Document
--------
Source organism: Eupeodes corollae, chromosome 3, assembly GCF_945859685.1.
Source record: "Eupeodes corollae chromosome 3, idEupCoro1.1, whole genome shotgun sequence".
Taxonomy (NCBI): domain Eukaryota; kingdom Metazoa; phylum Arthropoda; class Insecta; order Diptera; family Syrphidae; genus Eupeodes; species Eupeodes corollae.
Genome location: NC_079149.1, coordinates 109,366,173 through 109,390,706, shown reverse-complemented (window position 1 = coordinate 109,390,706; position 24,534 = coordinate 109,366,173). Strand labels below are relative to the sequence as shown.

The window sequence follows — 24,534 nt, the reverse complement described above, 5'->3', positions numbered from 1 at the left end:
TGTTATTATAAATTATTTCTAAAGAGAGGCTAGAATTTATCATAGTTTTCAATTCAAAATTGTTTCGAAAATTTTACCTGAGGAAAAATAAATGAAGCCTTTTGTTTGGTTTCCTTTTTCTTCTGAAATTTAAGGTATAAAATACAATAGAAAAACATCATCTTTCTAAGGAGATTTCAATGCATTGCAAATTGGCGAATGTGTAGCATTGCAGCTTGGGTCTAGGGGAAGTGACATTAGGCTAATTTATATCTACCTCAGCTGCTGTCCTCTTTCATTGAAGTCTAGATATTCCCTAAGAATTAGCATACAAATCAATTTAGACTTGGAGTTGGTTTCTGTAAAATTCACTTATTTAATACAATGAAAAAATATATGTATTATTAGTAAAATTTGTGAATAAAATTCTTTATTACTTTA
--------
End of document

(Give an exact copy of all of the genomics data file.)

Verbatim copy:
Source organism: Eupeodes corollae, chromosome 3, assembly GCF_945859685.1.
Source record: "Eupeodes corollae chromosome 3, idEupCoro1.1, whole genome shotgun sequence".
Taxonomy (NCBI): domain Eukaryota; kingdom Metazoa; phylum Arthropoda; class Insecta; order Diptera; family Syrphidae; genus Eupeodes; species Eupeodes corollae.
Genome location: NC_079149.1, coordinates 109,366,173 through 109,390,706, shown reverse-complemented (window position 1 = coordinate 109,390,706; position 24,534 = coordinate 109,366,173). Strand labels below are relative to the sequence as shown.

The window sequence follows — 24,534 nt, the reverse complement described above, 5'->3', positions numbered from 1 at the left end:
TGTTATTATAAATTATTTCTAAAGAGAGGCTAGAATTTATCATAGTTTTCAATTCAAAATTGTTTCGAAAATTTTACCTGAGGAAAAATAAATGAAGCCTTTTGTTTGGTTTCCTTTTTCTTCTGAAATTTAAGGTATAAAATACAATAGAAAAACATCATCTTTCTAAGGAGATTTCAATGCATTGCAAATTGGCGAATGTGTAGCATTGCAGCTTGGGTCTAGGGGAAGTGACATTAGGCTAATTTATATCTACCTCAGCTGCTGTCCTCTTTCATTGAAGTCTAGATATTCCCTAAGAATTAGCATACAAATCAATTTAGACTTGGAGTTGGTTTCTGTAAAATTCACTTATTTAATACAATGAAAAAATATATGTATTATTAGTAAAATTTGTGAATAAAATTCTTTATTACTTTA